2022

    How does our society deal with religious, ethical, and cultural diversity, and what challenges do we face as people of different faith communities encounter one another in cities and public institutions, schools and businesses, neighborhoods and families?

     

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    Diana Eck

    Who do we mean when we say “we?” How does a society deal with religious, ethical, and cultural diversity? What challenges do we face as people of different communities encounter one another in cities and public institutions, schools and businesses, neighborhoods and families? These are urgent questions in many nations today, but in this course we focus on the United States.... Read more about Pluralism: Case Studies in American Diversity (Gen Ed 1166)

    Justice: Ethics in an Age of Pandemic and Racial Reckoning (Gen Ed 1171)

    Semester: 

    Fall

    Offered: 

    2020


    What is a just society, and how should we contend with the ethical choices posed by this moment of pandemic and racial reckoning?

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    Michael Sandel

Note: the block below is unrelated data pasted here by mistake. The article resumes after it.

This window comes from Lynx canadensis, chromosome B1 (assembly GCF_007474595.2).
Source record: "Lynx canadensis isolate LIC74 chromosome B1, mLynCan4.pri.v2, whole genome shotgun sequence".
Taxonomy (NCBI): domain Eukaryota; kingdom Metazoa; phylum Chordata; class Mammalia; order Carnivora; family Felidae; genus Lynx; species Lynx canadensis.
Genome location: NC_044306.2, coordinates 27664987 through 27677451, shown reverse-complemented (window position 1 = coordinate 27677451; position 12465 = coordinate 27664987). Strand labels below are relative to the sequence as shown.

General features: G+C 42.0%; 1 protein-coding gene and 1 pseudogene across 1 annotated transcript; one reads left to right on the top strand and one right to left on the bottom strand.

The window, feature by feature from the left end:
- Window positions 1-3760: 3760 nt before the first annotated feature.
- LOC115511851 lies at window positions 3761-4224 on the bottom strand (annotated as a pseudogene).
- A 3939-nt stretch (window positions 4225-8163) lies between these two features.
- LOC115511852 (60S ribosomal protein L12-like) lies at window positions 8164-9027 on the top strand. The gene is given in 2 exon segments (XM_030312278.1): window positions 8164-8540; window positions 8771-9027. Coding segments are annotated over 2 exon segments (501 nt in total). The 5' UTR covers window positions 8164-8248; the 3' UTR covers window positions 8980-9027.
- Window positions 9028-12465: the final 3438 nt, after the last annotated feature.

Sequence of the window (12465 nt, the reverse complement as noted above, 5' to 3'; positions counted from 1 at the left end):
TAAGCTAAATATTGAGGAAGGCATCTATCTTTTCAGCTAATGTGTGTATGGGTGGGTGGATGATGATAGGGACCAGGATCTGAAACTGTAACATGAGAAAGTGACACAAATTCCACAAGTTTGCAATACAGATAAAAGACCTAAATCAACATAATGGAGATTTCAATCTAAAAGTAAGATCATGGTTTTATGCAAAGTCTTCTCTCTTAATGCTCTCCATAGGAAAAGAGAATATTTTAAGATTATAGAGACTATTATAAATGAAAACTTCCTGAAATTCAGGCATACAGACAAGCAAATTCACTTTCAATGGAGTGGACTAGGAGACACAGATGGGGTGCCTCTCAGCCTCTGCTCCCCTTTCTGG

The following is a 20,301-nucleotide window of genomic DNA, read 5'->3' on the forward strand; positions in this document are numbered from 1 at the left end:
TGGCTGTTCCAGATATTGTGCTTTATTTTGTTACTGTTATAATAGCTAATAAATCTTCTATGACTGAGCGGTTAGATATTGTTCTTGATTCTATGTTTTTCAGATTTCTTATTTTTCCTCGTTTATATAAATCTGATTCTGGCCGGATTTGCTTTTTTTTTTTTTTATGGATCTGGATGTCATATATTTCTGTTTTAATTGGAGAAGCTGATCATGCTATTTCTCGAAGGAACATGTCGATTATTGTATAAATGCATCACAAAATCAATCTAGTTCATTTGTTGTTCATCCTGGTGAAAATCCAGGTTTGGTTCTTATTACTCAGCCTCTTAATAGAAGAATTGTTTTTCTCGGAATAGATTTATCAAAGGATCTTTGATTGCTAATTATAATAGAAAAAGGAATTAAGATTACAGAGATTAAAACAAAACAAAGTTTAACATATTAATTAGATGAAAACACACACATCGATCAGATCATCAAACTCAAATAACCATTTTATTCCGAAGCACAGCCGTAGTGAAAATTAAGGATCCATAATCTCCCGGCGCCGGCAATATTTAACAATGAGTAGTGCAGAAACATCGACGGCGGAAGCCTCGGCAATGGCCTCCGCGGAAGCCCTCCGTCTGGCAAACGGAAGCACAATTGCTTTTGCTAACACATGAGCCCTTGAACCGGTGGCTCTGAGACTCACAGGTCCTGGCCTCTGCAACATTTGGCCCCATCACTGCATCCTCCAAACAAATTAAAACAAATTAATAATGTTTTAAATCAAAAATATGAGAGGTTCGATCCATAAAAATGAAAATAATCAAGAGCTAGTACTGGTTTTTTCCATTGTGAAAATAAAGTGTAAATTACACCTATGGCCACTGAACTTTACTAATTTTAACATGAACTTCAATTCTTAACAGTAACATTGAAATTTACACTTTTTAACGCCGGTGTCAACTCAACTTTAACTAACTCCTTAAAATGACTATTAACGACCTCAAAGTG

This course explores classical and contemporary theories of justice and applies them to the ethical issues raised by the COVID-19 pandemic. For example: Should we be willing to accept a certain number of deaths to re-open economic activity? Should the state use surveillance tracking of citizens to enforce social distancing? Is it wrong to pay people to submit to certain risks, such as testing new vaccines? What, if anything, does the experience of the pandemic suggest about how our economy and society should be organized? 

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    Moral Inquiry in the Novels of Tolstoy and Dostoevsky (Gen Ed 1059)

    Semester: 

    Spring

    Offered: 

    2023

    How can the novels of Tolstoy and Dostoevsky help us think differently about everyday moral dilemmas that are often seen as the prerogative of religion, politics, or philosophy?
     

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    Justin Weir